United States Beethoven, Janáček, Brahms, Golijov, Sibelius, Tchaikovsky: Rubens Quartet, Dimitri Murrath (viola), ECCO, Judi Benjamin Franklin Hall, American Philosophical Society, Perelman Theater, Philadelphia, 19-20.3.2015 (BJ)
Rubens Quartet, Dimitri Murrath (viola), Judi Benjamin Franklin Hall, American Philosophical Society, 19.3.2015
Beethoven: String Quartet in D major, Op. 18 No. 3
Janáček: String Quartet No. 1, Kreutzer Sonata
Brahms: String Sextet No. 2 in G major, Op. 36
ECCO, Perelman Theater, Kimmel Center, Philadelphia, 20.3.2015 (BJ)
Golijov: Last Round
Sibelius: Canzonetta, Op. 62a
Janáček: String Quartet No. 1, Kreutzer Sonata (arr. ECCO)
Tchaikovsky: Serenade for Strings, Op. 48
On successive days, these two Philadelphia Chamber Music Society programs offered a rare opportunity to hear Janáček’s highly original and dramatic First String Quartet, inspired by Tolstoy’s novel The Kreutzer Sonata, first in its original form as conceived by the composer, and then in a string-orchestra arrangement devised collectively by ECCO (the conductor-less and democratically run East Coast Chamber Orchestra).
The experience was illuminating. In the ECCO version, with eighteen players delivering much of the work, while soloists from among their ranks executed the frequent passages of rapid, almost hysterical figuration as solos, the music took on the characteristic tutti/solo interweaving of the classical concerto form. Strongly played, it was pleasant enough to listen to, but, rather like the oboe concerto that the Australian composer Arthur Benjamin arranged years ago from harpsichord pieces by Cimarosa, there was an essential distortion of form involved in the whole process.
Certainly the classical concerto is a fundamentally dramatic form, expressing the fascinating relationship between the individual and the many. But Janáček’s quartet presents a quite different kind of drama, in which the individual elements inhabit the same medium as the framing sections, and to mix the two kinds of interplay inevitably ends by blurring the focus of this superb composition. (Mozart showed that he had a surer understanding of form even at the early age of 16, when, in arranging some keyboard sonatas by J.C. Bach as concertos, he prefaced the first movements with modest orchestral ritornellos to transform each original sonata form into a structure suitable for a concerto.)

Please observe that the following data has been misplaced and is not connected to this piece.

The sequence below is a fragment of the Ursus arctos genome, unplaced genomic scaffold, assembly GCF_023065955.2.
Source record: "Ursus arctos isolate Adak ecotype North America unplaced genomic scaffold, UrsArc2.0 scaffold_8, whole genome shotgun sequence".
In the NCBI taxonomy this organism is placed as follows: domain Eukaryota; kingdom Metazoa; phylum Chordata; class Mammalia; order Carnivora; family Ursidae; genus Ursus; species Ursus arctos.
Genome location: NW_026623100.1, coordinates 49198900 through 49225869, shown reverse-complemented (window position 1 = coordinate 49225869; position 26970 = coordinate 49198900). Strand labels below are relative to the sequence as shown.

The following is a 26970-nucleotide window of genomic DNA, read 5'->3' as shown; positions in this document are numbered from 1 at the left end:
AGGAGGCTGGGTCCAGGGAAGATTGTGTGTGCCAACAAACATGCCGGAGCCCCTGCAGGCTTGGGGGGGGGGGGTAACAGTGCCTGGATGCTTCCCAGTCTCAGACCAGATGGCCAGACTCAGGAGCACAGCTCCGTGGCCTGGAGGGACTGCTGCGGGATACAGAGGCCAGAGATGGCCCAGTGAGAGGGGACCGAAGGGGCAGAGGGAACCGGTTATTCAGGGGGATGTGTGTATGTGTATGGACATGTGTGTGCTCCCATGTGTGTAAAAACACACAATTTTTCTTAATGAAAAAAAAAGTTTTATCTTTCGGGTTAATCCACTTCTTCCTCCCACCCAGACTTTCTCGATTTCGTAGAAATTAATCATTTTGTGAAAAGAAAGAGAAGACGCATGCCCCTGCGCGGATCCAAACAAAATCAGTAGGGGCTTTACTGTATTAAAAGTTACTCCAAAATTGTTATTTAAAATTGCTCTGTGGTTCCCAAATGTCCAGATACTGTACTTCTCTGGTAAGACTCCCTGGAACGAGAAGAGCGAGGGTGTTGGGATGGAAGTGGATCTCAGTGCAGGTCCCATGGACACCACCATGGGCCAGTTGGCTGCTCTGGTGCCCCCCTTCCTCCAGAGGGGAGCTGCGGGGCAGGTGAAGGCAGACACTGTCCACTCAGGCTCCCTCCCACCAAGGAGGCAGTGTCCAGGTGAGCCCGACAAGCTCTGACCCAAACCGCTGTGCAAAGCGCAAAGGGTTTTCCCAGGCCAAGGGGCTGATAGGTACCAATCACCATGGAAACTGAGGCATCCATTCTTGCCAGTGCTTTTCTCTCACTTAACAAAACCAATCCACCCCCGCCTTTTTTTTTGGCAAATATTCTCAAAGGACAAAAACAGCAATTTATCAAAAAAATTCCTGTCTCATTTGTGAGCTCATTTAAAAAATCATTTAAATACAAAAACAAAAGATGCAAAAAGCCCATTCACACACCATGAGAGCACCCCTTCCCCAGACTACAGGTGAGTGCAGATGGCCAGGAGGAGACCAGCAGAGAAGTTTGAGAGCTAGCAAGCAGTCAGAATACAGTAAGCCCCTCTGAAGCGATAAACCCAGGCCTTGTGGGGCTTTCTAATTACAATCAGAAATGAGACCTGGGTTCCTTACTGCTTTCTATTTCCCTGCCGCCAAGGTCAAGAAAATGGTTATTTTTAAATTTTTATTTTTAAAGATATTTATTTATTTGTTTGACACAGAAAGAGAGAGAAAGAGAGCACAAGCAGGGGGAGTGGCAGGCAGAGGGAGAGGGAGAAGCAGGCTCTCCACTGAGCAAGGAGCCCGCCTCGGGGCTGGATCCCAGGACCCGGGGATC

That focus could hardly have been clearer than it was in the impassioned performance given on the previous evening by the youthful Rubens Quartet. They flanked the Janáček with works by Beethoven and Brahms that drew similarly committed and expert playing from violinists Sarah Kapustin and Giles Francis, violist Roeland Jagers, and cellist Joachim Eijlander.
They were joined after intermission by Brussels-born violist Dimitri Murrath and American cellist Judith Serkin, both of whom provided tellingly individual and expressive contributions of their own to the ensemble. But inevitably, given Brahms’s deployment of instrumental resources in his Second Sextet, Eijlander, the Rubens’s own Dutch cellist, took the spotlight at least in the early stages of the first movement. His tone and phrasing in many passages, and especially in the subordinate theme that is surely one of the most gorgeous tunes Brahms ever wrote, was impressive equally for its firmness, its beauty, and its expressive power. But happily, when the theme was taken over in the recapitulation by violist Jagers and first violinist Kapustin, there was no diminution in the standard of the playing, while, throughout the program, Goldberg was no less effective in the individuality he found in the second violin part.
ECCO’s program the following evening similarly located its classical/romantic high point after intermission, with a brilliantly played and tonally sumptuous account of Tchaikovsky’s Serenade for Strings. The supreme elegance of the second movement Waltz was especially well served by these accomplished players, whose tautness of ensemble speaks well for the discipline of their conductor-less method of rehearsal and performance.
My reservations about the whole idea of arranging the Janáček quartet aside, I enjoyed the first half of ECCO’s program too. Osvaldo Goliojov’s Last Round, a tribute to Astor Piazzolla of tango fame, was played with all the intensity its intricate textures demand, and a sensitive performance of Sibelius’s Canzonetta made a welcome change from relatively frequent hearings of the better-known—though perhaps also better—Valse triste, with which it shares its origin in the set of incidental music the composer wrote for Arvid Järnevelt’s play Kuolema.